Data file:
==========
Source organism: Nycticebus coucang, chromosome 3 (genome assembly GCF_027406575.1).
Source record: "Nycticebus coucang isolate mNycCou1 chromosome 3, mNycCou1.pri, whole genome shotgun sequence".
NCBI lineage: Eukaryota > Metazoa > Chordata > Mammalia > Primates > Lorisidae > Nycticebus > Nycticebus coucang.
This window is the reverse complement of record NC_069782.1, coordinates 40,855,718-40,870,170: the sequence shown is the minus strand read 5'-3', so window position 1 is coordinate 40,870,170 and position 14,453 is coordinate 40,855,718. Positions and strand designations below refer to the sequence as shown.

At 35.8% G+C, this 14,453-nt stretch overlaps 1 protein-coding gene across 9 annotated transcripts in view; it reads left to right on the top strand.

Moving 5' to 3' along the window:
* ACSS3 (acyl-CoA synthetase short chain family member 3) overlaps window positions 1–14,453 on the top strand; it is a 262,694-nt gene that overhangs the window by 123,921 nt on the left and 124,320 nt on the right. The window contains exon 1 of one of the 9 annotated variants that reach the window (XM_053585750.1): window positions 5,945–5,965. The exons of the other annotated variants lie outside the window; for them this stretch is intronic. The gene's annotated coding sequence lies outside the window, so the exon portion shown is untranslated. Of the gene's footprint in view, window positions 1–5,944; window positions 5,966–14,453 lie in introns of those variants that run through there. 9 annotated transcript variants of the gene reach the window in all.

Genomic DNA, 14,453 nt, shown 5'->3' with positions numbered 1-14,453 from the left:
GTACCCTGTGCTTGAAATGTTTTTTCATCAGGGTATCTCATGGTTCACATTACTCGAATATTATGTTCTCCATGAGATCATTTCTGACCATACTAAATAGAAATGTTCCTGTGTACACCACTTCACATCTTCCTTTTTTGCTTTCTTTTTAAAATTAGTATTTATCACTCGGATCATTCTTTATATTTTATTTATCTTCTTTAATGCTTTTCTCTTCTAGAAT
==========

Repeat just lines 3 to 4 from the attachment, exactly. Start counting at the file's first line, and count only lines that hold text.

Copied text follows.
NCBI lineage: Eukaryota > Metazoa > Chordata > Mammalia > Primates > Lorisidae > Nycticebus > Nycticebus coucang.
This window is the reverse complement of record NC_069782.1, coordinates 40,855,718-40,870,170: the sequence shown is the minus strand read 5'-3', so window position 1 is coordinate 40,870,170 and position 14,453 is coordinate 40,855,718. Positions and strand designations below refer to the sequence as shown.